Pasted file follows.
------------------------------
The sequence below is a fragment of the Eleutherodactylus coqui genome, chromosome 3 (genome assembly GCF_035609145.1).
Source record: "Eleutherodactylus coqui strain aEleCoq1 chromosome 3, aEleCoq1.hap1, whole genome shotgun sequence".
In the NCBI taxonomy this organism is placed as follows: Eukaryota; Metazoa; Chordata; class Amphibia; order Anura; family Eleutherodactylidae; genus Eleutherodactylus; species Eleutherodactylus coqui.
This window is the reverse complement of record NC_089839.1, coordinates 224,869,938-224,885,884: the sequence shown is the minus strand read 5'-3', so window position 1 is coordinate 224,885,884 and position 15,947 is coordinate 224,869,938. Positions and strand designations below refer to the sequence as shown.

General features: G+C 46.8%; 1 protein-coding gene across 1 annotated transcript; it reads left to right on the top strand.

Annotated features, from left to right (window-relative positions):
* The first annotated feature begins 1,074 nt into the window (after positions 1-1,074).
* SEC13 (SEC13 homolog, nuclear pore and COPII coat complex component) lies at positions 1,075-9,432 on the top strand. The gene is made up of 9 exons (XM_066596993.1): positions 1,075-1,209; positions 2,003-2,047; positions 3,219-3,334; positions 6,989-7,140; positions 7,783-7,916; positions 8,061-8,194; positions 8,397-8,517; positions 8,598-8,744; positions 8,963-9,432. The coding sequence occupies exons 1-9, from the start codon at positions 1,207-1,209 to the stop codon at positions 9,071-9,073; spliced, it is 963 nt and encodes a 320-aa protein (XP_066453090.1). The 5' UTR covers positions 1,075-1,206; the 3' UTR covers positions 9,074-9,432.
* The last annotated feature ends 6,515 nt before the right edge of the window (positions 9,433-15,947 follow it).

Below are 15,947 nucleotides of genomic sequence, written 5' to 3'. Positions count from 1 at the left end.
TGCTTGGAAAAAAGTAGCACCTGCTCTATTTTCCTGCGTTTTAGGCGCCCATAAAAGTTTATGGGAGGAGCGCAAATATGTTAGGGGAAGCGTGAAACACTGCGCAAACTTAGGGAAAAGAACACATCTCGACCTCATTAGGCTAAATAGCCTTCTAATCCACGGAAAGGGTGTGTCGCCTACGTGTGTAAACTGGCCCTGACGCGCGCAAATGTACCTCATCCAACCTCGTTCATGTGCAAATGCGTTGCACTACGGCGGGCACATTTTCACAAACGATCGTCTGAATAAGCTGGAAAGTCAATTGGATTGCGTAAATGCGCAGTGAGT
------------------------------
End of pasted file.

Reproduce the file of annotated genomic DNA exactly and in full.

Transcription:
The sequence below is a fragment of the Eleutherodactylus coqui genome, chromosome 3 (genome assembly GCF_035609145.1).
Source record: "Eleutherodactylus coqui strain aEleCoq1 chromosome 3, aEleCoq1.hap1, whole genome shotgun sequence".
In the NCBI taxonomy this organism is placed as follows: Eukaryota; Metazoa; Chordata; class Amphibia; order Anura; family Eleutherodactylidae; genus Eleutherodactylus; species Eleutherodactylus coqui.
This window is the reverse complement of record NC_089839.1, coordinates 224,869,938-224,885,884: the sequence shown is the minus strand read 5'-3', so window position 1 is coordinate 224,885,884 and position 15,947 is coordinate 224,869,938. Positions and strand designations below refer to the sequence as shown.

General features: G+C 46.8%; 1 protein-coding gene across 1 annotated transcript; it reads left to right on the top strand.

Annotated features, from left to right (window-relative positions):
* The first annotated feature begins 1,074 nt into the window (after positions 1-1,074).
* SEC13 (SEC13 homolog, nuclear pore and COPII coat complex component) lies at positions 1,075-9,432 on the top strand. The gene is made up of 9 exons (XM_066596993.1): positions 1,075-1,209; positions 2,003-2,047; positions 3,219-3,334; positions 6,989-7,140; positions 7,783-7,916; positions 8,061-8,194; positions 8,397-8,517; positions 8,598-8,744; positions 8,963-9,432. The coding sequence occupies exons 1-9, from the start codon at positions 1,207-1,209 to the stop codon at positions 9,071-9,073; spliced, it is 963 nt and encodes a 320-aa protein (XP_066453090.1). The 5' UTR covers positions 1,075-1,206; the 3' UTR covers positions 9,074-9,432.
* The last annotated feature ends 6,515 nt before the right edge of the window (positions 9,433-15,947 follow it).

Below are 15,947 nucleotides of genomic sequence, written 5' to 3'. Positions count from 1 at the left end.
TGCTTGGAAAAAAGTAGCACCTGCTCTATTTTCCTGCGTTTTAGGCGCCCATAAAAGTTTATGGGAGGAGCGCAAATATGTTAGGGGAAGCGTGAAACACTGCGCAAACTTAGGGAAAAGAACACATCTCGACCTCATTAGGCTAAATAGCCTTCTAATCCACGGAAAGGGTGTGTCGCCTACGTGTGTAAACTGGCCCTGACGCGCGCAAATGTACCTCATCCAACCTCGTTCATGTGCAAATGCGTTGCACTACGGCGGGCACATTTTCACAAACGATCGTCTGAATAAGCTGGAAAGTCAATTGGATTGCGTAAATGCGCAGTGAGT